Governments' stewardship role in the provision of human services is broader than overseeing the market. Stewardship includes identifying policy objectives and intended outcomes, designing models of service delivery, and helping to ensure that services are responsive to users, accountable to those who fund the services, equitable, efficient and high quality. Some recipients of human services can be vulnerable, with decisions often taken at times of stress. The development and implementation of consumer safeguards is an important aspect of the stewardship role and will be a key focus for the Commission.

What are the Commission's preliminary findings?

The Commission identified six priority areas where introducing greater competition, contestability and informed user choice could improve outcomes for people who use human services, and the community as a whole.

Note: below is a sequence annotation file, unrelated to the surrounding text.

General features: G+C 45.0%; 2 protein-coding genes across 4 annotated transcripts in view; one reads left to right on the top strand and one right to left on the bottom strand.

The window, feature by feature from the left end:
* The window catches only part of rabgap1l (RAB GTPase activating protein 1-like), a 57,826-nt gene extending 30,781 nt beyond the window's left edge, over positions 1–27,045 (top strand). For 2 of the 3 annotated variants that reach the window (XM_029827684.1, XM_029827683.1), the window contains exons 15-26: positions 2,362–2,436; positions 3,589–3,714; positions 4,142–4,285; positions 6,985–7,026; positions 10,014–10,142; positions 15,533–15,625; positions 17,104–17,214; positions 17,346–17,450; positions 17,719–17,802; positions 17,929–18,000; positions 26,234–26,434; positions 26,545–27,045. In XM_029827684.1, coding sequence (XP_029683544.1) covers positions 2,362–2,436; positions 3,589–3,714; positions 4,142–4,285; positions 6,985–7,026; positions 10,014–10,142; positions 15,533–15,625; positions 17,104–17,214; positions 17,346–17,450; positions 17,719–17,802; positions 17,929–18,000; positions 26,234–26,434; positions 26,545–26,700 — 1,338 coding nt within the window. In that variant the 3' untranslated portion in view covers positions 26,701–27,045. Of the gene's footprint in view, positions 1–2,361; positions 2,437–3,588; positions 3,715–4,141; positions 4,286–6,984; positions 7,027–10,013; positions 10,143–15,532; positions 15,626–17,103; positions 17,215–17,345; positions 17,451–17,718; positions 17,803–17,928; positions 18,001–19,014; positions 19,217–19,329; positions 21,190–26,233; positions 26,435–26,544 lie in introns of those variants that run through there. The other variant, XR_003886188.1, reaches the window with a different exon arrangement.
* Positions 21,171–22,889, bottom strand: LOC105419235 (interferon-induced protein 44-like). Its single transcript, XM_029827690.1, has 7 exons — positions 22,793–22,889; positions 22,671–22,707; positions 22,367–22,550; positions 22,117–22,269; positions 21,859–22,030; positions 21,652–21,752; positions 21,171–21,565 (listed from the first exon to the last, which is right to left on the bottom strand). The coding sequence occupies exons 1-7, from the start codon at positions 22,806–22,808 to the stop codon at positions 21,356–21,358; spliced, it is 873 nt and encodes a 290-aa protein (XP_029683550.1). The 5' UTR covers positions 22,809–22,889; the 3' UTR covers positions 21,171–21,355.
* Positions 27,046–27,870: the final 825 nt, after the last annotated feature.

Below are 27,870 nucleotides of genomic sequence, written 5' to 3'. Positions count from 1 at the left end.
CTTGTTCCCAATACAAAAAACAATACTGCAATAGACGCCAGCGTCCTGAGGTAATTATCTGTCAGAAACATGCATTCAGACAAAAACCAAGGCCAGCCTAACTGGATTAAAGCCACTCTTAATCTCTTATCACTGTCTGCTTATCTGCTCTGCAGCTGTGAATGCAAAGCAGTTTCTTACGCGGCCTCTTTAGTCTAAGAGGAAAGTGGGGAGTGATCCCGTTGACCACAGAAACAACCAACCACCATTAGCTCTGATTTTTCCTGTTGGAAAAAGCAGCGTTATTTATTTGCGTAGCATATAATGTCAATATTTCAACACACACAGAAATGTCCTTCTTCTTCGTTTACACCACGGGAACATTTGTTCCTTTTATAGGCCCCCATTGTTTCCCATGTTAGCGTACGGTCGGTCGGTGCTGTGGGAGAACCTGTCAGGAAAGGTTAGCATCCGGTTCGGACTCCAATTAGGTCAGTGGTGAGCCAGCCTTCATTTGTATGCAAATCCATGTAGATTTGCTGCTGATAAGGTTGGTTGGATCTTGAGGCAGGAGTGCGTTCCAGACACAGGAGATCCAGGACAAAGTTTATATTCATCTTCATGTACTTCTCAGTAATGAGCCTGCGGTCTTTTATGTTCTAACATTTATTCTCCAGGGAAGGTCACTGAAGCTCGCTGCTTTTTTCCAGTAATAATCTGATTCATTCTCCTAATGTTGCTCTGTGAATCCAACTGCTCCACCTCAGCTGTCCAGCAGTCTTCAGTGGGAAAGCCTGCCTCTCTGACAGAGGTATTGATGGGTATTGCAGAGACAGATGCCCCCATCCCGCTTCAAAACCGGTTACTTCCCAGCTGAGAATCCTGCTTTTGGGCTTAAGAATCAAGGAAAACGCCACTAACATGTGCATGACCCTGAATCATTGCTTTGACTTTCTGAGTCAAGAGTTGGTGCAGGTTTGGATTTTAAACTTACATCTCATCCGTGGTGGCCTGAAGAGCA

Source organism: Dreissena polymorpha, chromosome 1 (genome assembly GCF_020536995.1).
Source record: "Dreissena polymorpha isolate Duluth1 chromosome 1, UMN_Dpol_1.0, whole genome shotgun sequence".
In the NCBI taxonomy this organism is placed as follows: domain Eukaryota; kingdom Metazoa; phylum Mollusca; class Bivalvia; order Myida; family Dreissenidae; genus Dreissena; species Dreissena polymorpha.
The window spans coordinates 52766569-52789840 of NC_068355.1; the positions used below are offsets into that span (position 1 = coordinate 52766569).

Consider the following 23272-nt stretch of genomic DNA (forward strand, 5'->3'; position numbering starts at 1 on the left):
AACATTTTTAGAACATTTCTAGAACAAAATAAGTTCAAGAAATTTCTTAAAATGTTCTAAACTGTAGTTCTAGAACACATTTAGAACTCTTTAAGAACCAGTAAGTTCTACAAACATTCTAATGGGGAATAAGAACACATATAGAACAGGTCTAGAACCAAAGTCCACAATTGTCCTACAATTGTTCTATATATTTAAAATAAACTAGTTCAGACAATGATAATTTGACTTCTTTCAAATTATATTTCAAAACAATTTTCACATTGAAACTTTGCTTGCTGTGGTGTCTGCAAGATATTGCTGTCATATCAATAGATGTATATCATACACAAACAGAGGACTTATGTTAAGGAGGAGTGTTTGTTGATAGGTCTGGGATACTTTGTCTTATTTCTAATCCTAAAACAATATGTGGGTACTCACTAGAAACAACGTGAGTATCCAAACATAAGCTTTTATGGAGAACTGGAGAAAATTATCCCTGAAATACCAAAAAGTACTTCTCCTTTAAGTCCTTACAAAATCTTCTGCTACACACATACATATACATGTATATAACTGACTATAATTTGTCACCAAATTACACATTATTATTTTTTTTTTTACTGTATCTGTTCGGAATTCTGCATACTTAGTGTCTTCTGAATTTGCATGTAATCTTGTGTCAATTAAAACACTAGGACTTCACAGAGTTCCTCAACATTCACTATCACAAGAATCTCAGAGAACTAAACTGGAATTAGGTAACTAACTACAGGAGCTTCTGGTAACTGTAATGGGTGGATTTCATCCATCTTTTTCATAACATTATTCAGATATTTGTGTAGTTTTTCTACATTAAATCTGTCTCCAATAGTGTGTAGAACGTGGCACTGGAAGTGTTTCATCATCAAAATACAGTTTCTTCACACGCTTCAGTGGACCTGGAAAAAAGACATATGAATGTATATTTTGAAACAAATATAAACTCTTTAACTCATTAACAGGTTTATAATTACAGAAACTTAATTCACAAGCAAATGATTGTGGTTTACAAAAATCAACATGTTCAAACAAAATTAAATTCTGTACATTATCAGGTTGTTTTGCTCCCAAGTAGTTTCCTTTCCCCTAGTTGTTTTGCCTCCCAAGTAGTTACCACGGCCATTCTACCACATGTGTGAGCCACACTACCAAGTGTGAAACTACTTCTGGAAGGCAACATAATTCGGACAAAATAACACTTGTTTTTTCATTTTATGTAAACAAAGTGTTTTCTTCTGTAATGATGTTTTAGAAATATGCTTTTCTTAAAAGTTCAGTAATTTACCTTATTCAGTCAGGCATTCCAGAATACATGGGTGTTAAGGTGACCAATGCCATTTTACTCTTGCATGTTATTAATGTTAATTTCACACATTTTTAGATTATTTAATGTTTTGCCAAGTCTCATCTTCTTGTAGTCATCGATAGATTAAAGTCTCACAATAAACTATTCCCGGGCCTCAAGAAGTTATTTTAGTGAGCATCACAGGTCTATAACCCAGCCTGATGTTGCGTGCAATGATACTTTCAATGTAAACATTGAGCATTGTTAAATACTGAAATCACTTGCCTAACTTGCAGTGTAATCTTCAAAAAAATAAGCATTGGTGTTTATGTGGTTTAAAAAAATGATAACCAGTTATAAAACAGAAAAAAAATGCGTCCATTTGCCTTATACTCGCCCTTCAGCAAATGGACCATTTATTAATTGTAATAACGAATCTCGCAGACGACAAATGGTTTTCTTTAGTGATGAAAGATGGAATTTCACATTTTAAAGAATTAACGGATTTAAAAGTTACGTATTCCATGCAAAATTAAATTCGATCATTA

Social housing

Within the current social housing system, user choice is limited, and the suitability of an allocated property is often a question of timing and luck. There are long waiting lists to enter social housing, and some properties are poorly maintained and underutilised. In some overseas countries, efforts to improve users' choice of home have led to a range of benefits, including tenants being more likely to have stable accommodation and invest in the local community. Introducing greater contestability could also benefit tenants — most social housing properties are managed by government entities, yet on some indicators, including tenant satisfaction and property maintenance, community housing providers outperform public providers.

Public hospital services

Australian hospitals may often perform well against those in other countries but there is still scope for many to improve outcomes for patients, and to lower costs, by matching the practices of better-performing hospitals within Australia. Other countries have shown that user choice can benefit patients when they have access to useful consumer-oriented information on services, and referring practitioners support them in making decisions.

End-of-life care